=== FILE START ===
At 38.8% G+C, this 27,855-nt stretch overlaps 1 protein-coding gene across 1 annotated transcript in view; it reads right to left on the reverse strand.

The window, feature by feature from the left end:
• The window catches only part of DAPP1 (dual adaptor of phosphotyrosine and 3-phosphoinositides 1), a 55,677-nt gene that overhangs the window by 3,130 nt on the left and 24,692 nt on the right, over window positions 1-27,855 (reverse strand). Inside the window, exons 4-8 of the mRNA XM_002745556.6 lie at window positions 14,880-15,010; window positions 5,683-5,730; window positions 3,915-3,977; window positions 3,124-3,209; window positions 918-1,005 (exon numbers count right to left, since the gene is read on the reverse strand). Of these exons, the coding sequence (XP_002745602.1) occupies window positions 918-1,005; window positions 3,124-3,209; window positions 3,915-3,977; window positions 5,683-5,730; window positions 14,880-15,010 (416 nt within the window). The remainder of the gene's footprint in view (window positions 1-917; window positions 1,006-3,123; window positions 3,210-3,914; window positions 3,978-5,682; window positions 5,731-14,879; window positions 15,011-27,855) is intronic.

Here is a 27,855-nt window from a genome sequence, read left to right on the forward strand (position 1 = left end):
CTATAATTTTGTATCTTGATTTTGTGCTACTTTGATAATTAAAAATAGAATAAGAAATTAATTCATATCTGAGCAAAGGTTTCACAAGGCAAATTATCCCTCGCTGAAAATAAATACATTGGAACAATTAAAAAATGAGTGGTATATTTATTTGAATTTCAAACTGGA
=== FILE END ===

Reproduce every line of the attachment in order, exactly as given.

At 38.8% G+C, this 27,855-nt stretch overlaps 1 protein-coding gene across 1 annotated transcript in view; it reads right to left on the reverse strand.

The window, feature by feature from the left end:
• The window catches only part of DAPP1 (dual adaptor of phosphotyrosine and 3-phosphoinositides 1), a 55,677-nt gene that overhangs the window by 3,130 nt on the left and 24,692 nt on the right, over window positions 1-27,855 (reverse strand). Inside the window, exons 4-8 of the mRNA XM_002745556.6 lie at window positions 14,880-15,010; window positions 5,683-5,730; window positions 3,915-3,977; window positions 3,124-3,209; window positions 918-1,005 (exon numbers count right to left, since the gene is read on the reverse strand). Of these exons, the coding sequence (XP_002745602.1) occupies window positions 918-1,005; window positions 3,124-3,209; window positions 3,915-3,977; window positions 5,683-5,730; window positions 14,880-15,010 (416 nt within the window). The remainder of the gene's footprint in view (window positions 1-917; window positions 1,006-3,123; window positions 3,210-3,914; window positions 3,978-5,682; window positions 5,731-14,879; window positions 15,011-27,855) is intronic.

Here is a 27,855-nt window from a genome sequence, read left to right on the forward strand (position 1 = left end):
CTATAATTTTGTATCTTGATTTTGTGCTACTTTGATAATTAAAAATAGAATAAGAAATTAATTCATATCTGAGCAAAGGTTTCACAAGGCAAATTATCCCTCGCTGAAAATAAATACATTGGAACAATTAAAAAATGAGTGGTATATTTATTTGAATTTCAAACTGGA